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POPE, Judge.
Negligence. Clayton Superior Court. Before Judge Boswell.
This appeal is taken from a grant of summary judgment to appellee Sunbelt Western Steers, Inc. On February 11, 1983 appellant J. Harold McGinnis and his family went to appellee's restaurant, Western Steer Family Steakhouse in Riverdale, to celebrate his wife's birthday. The restaurant was quite crowded. After placing the family's order, McGinnis took the tray containing the family's drink glasses and, at the direction of the restaurant's hostess, followed her toward a table in the back dining room. As the party passed the service window area, the hostess saw a spot on the floor; as she passed it, she turned to warn McGinnis. As he heard the warning, McGinnis was stepping directly into the spot. He slipped but did not fall, allegedly injuring his back.
The record shows that the spot upon which McGinnis slipped was butter which had spilled from a plate of sauteed mushrooms. The restaurant manager witnessed the spill, told the waitress to go on to her table, and went to get a mop to clean up the spill. His estimate of the time he was gone to get the mop ranges from five to six seconds to sixty seconds. He did not post anyone to warn others of the spill while he was gone. Held:
This case differs from the usual slip-and-fall case in that there is no dispute about the presence of a foreign substance on the floor of the premises, its character or about the restaurant's knowledge of the substance upon the floor. The manager of the restaurant testified that he watched the spill occur. He testified unequivocally that the substance spilled was butter from a plate of sauteed mushrooms. The cases relied upon by the restaurant, Alterman Foods v. Ligon, 246 Ga. 620 (272 SE2d 327) (1980); Dillon v. Grand Union Co., 167 Ga. App. 381 (1) (306 SE2d 670) (1983); and Winn-Dixie Stores v. Hardy, 138 Ga. App. 342 (4) (226 SE2d 142) (1976), all involve constructive notice of the foreign substance to the proprietor. Thus, they are not completely apposite to the situation in the present case. Here, the restaurant had actual notice of a spill caused by one of its own agents and witnessed by the manager of the premises. "As to hazards, ordinarily the owner is allowed a reasonable time to exercise care in inspecting and keeping the premises in a safe condition; but where defendant or its agents are in the immediate vicinity or area of the dangerous condition . . . and could easily have remedied it, no specific length of time will excuse the failure to exercise ordinary care after knowledge of the defect. [Cits.]" Burger Barn, Inc. v. Young, 131 Ga. App. 828, 829 (207 SE2d 234) (1974). "Questions of negligence, contributory negligence, cause and proximate cause, and whose negligence or what negligence constitutes the proximate cause of the injury are solely for the jury, except in plain, palpable and indisputable cases. [Cits.]" Id.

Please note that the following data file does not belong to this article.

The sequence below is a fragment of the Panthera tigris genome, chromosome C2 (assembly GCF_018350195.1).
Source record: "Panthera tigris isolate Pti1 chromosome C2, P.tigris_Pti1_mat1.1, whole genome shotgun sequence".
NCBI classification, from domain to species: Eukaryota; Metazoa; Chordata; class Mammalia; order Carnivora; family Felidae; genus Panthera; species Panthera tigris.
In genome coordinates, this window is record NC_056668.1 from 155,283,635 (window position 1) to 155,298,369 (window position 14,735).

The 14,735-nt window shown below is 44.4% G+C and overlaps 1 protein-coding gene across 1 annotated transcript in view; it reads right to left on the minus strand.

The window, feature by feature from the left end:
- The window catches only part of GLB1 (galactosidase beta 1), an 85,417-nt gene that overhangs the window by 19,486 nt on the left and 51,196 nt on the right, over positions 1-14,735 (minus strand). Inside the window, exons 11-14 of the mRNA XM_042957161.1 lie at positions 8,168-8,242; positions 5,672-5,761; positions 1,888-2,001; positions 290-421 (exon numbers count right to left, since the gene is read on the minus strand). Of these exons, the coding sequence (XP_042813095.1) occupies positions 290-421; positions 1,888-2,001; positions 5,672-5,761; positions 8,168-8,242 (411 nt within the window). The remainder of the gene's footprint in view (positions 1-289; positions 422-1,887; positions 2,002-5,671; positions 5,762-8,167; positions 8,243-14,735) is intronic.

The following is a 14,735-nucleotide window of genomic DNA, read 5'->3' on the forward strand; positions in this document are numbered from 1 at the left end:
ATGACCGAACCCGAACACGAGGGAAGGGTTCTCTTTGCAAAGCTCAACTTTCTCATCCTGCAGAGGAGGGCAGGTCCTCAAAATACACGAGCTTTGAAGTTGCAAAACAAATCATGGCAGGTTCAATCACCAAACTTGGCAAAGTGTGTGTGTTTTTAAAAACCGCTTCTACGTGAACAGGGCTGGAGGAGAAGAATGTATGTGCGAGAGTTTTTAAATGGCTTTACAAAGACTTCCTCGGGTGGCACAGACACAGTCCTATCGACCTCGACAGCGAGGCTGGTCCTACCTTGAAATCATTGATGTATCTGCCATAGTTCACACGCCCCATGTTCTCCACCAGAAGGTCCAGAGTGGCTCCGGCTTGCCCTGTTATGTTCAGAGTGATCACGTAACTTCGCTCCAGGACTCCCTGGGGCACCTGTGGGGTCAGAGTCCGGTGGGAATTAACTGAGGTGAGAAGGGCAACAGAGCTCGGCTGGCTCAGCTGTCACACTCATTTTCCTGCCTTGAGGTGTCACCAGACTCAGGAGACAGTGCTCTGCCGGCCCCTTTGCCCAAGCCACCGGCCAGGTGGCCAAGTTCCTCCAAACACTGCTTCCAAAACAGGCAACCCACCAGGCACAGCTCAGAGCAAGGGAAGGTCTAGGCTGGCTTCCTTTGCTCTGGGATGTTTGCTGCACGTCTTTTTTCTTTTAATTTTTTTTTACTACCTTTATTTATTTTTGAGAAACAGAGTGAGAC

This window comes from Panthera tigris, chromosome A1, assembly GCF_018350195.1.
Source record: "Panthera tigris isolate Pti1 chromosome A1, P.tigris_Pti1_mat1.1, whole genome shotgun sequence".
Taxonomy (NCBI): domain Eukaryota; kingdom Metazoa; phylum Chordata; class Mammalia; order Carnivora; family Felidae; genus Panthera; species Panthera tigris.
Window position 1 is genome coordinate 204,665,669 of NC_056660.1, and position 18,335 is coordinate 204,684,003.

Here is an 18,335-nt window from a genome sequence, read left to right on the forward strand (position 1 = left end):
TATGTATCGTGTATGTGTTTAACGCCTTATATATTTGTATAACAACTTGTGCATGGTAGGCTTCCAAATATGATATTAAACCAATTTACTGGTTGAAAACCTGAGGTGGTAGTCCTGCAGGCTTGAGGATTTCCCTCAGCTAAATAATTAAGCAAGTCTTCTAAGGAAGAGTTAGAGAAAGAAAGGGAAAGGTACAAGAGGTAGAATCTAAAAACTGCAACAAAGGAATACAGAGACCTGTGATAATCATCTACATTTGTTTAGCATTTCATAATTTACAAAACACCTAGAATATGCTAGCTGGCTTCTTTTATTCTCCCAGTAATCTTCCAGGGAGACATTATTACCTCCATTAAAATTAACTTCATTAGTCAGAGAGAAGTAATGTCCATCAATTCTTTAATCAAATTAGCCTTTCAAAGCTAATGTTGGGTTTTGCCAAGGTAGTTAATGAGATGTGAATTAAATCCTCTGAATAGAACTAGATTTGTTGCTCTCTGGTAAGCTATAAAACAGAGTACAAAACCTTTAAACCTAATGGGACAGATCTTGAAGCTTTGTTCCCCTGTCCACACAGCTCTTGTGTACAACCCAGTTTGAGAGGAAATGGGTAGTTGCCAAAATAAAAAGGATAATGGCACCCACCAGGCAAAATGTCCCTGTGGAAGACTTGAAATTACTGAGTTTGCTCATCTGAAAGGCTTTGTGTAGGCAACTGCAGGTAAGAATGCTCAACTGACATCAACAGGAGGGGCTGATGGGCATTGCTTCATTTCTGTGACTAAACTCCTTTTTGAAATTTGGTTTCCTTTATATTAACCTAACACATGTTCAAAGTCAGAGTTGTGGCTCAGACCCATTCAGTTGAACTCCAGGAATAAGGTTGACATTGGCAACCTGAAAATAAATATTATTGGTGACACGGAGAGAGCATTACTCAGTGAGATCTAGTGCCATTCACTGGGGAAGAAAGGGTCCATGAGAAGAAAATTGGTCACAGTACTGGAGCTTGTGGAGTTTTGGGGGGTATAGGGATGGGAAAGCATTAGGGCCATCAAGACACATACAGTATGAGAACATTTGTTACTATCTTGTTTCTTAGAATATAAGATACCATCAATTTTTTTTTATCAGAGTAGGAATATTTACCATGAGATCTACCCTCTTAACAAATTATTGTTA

The manager testified in his deposition that putting sauteed mushrooms onto a saucer instead of a bowl was done by an "amateur" and should never have been done. In her deposition, the hostess said of the area around the service window, "There's always something, somebody spilling something, but we usually get it, always get it cleaned up or warn the people." It is now an axiom that the evidence on motion for summary judgment is to be construed most favorably toward the respondent and against the movant. Therefore, we find that there remains a genuine issue of fact regarding the actions of the restaurant employees in reacting to the spill. It is the province of a jury to determine whether those actions were reasonable or whether other actions -- for example, having the waitress who caused the spill immediately clean it up, or having the manager stand watch to warn those who might approach while someone else got the mop to clean up -- were necessary.
E. Speer Mabry III, Jan Cohen, for appellee.
Douglas T. Noonan, for appellant.
Thursday May 21 16:49 EDT

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